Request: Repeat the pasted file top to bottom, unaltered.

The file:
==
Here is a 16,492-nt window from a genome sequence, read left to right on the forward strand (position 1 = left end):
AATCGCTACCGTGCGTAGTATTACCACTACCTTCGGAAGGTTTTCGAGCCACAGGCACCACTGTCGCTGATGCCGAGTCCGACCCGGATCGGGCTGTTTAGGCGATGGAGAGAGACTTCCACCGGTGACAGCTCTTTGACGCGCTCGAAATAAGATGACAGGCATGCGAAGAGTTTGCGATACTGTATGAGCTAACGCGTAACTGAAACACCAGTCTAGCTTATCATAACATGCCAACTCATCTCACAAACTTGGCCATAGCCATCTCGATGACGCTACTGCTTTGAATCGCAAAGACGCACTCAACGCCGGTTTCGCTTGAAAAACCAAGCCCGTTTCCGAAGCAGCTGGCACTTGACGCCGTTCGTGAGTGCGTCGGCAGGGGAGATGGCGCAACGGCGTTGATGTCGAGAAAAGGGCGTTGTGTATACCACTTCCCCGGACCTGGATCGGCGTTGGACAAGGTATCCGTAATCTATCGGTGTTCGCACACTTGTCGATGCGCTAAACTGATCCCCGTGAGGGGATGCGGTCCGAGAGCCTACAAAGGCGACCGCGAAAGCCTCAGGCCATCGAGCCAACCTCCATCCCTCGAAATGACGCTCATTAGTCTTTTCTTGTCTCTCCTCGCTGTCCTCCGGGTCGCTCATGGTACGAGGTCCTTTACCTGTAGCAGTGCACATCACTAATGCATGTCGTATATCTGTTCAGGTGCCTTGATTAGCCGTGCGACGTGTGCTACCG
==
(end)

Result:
Here is a 16,492-nt window from a genome sequence, read left to right on the forward strand (position 1 = left end):
AATCGCTACCGTGCGTAGTATTACCACTACCTTCGGAAGGTTTTCGAGCCACAGGCACCACTGTCGCTGATGCCGAGTCCGACCCGGATCGGGCTGTTTAGGCGATGGAGAGAGACTTCCACCGGTGACAGCTCTTTGACGCGCTCGAAATAAGATGACAGGCATGCGAAGAGTTTGCGATACTGTATGAGCTAACGCGTAACTGAAACACCAGTCTAGCTTATCATAACATGCCAACTCATCTCACAAACTTGGCCATAGCCATCTCGATGACGCTACTGCTTTGAATCGCAAAGACGCACTCAACGCCGGTTTCGCTTGAAAAACCAAGCCCGTTTCCGAAGCAGCTGGCACTTGACGCCGTTCGTGAGTGCGTCGGCAGGGGAGATGGCGCAACGGCGTTGATGTCGAGAAAAGGGCGTTGTGTATACCACTTCCCCGGACCTGGATCGGCGTTGGACAAGGTATCCGTAATCTATCGGTGTTCGCACACTTGTCGATGCGCTAAACTGATCCCCGTGAGGGGATGCGGTCCGAGAGCCTACAAAGGCGACCGCGAAAGCCTCAGGCCATCGAGCCAACCTCCATCCCTCGAAATGACGCTCATTAGTCTTTTCTTGTCTCTCCTCGCTGTCCTCCGGGTCGCTCATGGTACGAGGTCCTTTACCTGTAGCAGTGCACATCACTAATGCATGTCGTATATCTGTTCAGGTGCCTTGATTAGCCGTGCGACGTGTGCTACCG